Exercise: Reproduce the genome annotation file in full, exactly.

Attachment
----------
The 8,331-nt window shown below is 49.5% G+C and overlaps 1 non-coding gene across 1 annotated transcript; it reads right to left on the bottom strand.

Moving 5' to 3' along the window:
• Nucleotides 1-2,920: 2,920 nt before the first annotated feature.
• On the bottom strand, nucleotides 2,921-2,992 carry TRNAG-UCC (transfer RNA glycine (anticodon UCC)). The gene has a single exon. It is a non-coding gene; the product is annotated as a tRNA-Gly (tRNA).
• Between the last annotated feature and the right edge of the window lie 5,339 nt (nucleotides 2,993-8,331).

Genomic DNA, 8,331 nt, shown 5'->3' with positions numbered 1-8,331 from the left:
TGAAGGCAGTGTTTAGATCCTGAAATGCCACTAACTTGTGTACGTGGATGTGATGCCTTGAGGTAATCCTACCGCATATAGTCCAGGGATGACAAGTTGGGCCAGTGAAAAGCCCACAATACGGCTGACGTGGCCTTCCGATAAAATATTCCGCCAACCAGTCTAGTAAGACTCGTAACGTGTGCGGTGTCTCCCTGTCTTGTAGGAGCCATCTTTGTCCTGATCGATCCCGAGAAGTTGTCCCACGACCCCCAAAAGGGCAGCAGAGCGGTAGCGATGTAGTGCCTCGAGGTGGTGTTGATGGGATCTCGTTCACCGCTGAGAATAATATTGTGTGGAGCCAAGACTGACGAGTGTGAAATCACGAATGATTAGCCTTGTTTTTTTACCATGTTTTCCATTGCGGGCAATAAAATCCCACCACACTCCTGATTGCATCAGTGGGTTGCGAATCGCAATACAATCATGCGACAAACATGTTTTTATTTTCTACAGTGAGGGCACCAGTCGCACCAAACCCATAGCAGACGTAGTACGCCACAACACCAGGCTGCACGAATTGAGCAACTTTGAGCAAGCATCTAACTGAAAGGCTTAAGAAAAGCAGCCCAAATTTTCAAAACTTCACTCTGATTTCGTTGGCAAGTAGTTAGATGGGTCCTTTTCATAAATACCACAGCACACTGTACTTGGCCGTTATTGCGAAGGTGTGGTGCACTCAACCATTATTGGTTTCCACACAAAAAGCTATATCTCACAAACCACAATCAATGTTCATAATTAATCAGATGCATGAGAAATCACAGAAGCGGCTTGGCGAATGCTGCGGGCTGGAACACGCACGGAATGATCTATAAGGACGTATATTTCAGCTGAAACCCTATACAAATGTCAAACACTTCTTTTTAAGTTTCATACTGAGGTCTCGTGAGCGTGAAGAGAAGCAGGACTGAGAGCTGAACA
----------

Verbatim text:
The 8,331-nt window shown below is 49.5% G+C and overlaps 1 non-coding gene across 1 annotated transcript; it reads right to left on the bottom strand.

Moving 5' to 3' along the window:
• Nucleotides 1-2,920: 2,920 nt before the first annotated feature.
• On the bottom strand, nucleotides 2,921-2,992 carry TRNAG-UCC (transfer RNA glycine (anticodon UCC)). The gene has a single exon. It is a non-coding gene; the product is annotated as a tRNA-Gly (tRNA).
• Between the last annotated feature and the right edge of the window lie 5,339 nt (nucleotides 2,993-8,331).

Genomic DNA, 8,331 nt, shown 5'->3' with positions numbered 1-8,331 from the left:
TGAAGGCAGTGTTTAGATCCTGAAATGCCACTAACTTGTGTACGTGGATGTGATGCCTTGAGGTAATCCTACCGCATATAGTCCAGGGATGACAAGTTGGGCCAGTGAAAAGCCCACAATACGGCTGACGTGGCCTTCCGATAAAATATTCCGCCAACCAGTCTAGTAAGACTCGTAACGTGTGCGGTGTCTCCCTGTCTTGTAGGAGCCATCTTTGTCCTGATCGATCCCGAGAAGTTGTCCCACGACCCCCAAAAGGGCAGCAGAGCGGTAGCGATGTAGTGCCTCGAGGTGGTGTTGATGGGATCTCGTTCACCGCTGAGAATAATATTGTGTGGAGCCAAGACTGACGAGTGTGAAATCACGAATGATTAGCCTTGTTTTTTTACCATGTTTTCCATTGCGGGCAATAAAATCCCACCACACTCCTGATTGCATCAGTGGGTTGCGAATCGCAATACAATCATGCGACAAACATGTTTTTATTTTCTACAGTGAGGGCACCAGTCGCACCAAACCCATAGCAGACGTAGTACGCCACAACACCAGGCTGCACGAATTGAGCAACTTTGAGCAAGCATCTAACTGAAAGGCTTAAGAAAAGCAGCCCAAATTTTCAAAACTTCACTCTGATTTCGTTGGCAAGTAGTTAGATGGGTCCTTTTCATAAATACCACAGCACACTGTACTTGGCCGTTATTGCGAAGGTGTGGTGCACTCAACCATTATTGGTTTCCACACAAAAAGCTATATCTCACAAACCACAATCAATGTTCATAATTAATCAGATGCATGAGAAATCACAGAAGCGGCTTGGCGAATGCTGCGGGCTGGAACACGCACGGAATGATCTATAAGGACGTATATTTCAGCTGAAACCCTATACAAATGTCAAACACTTCTTTTTAAGTTTCATACTGAGGTCTCGTGAGCGTGAAGAGAAGCAGGACTGAGAGCTGAACA